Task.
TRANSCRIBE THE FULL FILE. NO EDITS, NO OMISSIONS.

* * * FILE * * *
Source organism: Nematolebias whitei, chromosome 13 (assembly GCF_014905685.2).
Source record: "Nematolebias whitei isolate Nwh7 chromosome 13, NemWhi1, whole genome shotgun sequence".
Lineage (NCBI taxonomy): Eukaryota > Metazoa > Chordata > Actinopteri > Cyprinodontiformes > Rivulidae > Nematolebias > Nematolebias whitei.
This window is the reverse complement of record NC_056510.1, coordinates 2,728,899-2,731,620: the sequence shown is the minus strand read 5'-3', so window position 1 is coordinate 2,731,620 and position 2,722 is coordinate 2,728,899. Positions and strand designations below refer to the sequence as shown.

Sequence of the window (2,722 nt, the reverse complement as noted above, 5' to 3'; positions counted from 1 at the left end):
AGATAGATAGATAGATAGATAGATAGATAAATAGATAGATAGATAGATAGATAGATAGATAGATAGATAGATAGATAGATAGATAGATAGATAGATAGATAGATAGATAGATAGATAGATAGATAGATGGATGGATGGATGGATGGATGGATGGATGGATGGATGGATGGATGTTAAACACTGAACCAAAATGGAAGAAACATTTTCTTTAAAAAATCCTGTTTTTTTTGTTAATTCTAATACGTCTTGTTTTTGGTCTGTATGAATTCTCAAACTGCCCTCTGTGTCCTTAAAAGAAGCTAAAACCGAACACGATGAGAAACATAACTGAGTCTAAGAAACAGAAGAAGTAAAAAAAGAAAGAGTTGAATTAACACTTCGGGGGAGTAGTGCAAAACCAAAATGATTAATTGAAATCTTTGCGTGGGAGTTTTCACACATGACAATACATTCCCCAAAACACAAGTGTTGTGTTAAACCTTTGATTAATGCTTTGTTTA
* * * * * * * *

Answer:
Source organism: Nematolebias whitei, chromosome 13 (assembly GCF_014905685.2).
Source record: "Nematolebias whitei isolate Nwh7 chromosome 13, NemWhi1, whole genome shotgun sequence".
Lineage (NCBI taxonomy): Eukaryota > Metazoa > Chordata > Actinopteri > Cyprinodontiformes > Rivulidae > Nematolebias > Nematolebias whitei.
This window is the reverse complement of record NC_056510.1, coordinates 2,728,899-2,731,620: the sequence shown is the minus strand read 5'-3', so window position 1 is coordinate 2,731,620 and position 2,722 is coordinate 2,728,899. Positions and strand designations below refer to the sequence as shown.

Sequence of the window (2,722 nt, the reverse complement as noted above, 5' to 3'; positions counted from 1 at the left end):
AGATAGATAGATAGATAGATAGATAGATAAATAGATAGATAGATAGATAGATAGATAGATAGATAGATAGATAGATAGATAGATAGATAGATAGATAGATAGATAGATAGATAGATAGATAGATAGATGGATGGATGGATGGATGGATGGATGGATGGATGGATGGATGGATGTTAAACACTGAACCAAAATGGAAGAAACATTTTCTTTAAAAAATCCTGTTTTTTTTGTTAATTCTAATACGTCTTGTTTTTGGTCTGTATGAATTCTCAAACTGCCCTCTGTGTCCTTAAAAGAAGCTAAAACCGAACACGATGAGAAACATAACTGAGTCTAAGAAACAGAAGAAGTAAAAAAAGAAAGAGTTGAATTAACACTTCGGGGGAGTAGTGCAAAACCAAAATGATTAATTGAAATCTTTGCGTGGGAGTTTTCACACATGACAATACATTCCCCAAAACACAAGTGTTGTGTTAAACCTTTGATTAATGCTTTGTTTA